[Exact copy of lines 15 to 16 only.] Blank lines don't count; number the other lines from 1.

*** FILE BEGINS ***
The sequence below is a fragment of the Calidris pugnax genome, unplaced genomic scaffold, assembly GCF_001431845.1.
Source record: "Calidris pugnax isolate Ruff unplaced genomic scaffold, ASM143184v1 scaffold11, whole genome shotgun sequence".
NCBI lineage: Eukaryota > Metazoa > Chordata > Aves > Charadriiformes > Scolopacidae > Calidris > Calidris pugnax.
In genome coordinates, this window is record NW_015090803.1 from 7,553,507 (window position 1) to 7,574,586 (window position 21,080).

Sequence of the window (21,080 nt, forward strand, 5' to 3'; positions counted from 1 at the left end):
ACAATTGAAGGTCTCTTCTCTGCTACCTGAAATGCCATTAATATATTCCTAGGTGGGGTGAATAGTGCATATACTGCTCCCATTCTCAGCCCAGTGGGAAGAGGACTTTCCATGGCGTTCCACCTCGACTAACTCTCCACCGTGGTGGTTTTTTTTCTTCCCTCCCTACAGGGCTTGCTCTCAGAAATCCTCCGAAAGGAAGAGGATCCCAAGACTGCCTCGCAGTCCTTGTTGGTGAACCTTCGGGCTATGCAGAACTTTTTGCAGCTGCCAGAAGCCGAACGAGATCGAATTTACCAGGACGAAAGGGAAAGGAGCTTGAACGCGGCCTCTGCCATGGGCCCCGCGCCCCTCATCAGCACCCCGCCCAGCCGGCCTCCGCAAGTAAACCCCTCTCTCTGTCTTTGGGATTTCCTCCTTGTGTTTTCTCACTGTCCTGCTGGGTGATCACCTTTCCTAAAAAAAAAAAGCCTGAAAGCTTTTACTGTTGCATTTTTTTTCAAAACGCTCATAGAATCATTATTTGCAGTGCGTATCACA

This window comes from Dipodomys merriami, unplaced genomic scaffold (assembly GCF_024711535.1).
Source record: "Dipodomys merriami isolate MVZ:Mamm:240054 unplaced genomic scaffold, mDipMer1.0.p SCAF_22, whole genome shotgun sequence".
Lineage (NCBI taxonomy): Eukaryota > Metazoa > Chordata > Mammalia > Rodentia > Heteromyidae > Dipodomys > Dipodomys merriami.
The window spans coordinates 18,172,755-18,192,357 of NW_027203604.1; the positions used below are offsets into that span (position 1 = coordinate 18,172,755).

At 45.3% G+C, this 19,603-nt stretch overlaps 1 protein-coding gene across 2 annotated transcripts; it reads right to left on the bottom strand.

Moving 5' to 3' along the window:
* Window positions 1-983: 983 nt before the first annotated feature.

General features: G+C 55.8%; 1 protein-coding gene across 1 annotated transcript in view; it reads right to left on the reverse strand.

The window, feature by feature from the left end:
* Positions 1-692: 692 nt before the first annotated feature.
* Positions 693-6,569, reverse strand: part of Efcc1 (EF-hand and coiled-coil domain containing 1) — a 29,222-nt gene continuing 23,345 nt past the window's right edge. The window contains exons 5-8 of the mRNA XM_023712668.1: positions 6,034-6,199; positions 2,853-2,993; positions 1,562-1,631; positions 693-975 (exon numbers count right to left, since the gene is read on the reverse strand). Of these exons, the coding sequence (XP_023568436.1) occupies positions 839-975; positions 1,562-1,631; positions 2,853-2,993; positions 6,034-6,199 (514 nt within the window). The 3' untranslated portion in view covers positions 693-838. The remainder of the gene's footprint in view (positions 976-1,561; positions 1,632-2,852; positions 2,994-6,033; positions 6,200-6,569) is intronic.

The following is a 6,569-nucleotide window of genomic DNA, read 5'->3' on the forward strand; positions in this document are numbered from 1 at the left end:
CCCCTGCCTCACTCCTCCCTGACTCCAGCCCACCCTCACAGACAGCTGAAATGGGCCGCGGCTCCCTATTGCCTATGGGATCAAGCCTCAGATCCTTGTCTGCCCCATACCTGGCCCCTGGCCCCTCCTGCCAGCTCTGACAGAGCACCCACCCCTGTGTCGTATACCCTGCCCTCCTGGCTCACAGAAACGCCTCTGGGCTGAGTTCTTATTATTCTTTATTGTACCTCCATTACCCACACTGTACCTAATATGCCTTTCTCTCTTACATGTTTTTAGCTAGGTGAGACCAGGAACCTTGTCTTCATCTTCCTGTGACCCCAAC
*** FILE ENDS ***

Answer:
The window, feature by feature from the left end:
* Positions 1-692: 692 nt before the first annotated feature.